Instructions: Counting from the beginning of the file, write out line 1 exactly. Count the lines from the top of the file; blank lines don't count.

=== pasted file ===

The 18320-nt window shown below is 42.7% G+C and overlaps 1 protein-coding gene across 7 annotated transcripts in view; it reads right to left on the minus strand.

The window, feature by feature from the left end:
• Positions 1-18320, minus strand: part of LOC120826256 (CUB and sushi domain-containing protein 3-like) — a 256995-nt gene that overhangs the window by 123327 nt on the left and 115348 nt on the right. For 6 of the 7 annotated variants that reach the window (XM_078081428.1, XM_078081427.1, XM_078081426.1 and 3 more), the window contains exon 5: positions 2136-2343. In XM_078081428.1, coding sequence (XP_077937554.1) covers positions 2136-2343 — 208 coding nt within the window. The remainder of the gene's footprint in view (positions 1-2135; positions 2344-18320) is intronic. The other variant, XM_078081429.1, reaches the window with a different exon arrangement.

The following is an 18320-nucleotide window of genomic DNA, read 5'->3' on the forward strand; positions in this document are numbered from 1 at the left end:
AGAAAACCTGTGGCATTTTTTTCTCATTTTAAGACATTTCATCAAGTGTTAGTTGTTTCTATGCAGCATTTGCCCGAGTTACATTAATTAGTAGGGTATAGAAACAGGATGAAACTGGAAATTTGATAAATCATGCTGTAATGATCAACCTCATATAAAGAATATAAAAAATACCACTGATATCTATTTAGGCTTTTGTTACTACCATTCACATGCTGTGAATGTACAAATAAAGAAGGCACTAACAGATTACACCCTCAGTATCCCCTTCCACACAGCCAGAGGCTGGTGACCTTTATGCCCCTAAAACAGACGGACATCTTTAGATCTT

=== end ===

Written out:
The 18320-nt window shown below is 42.7% G+C and overlaps 1 protein-coding gene across 7 annotated transcripts in view; it reads right to left on the minus strand.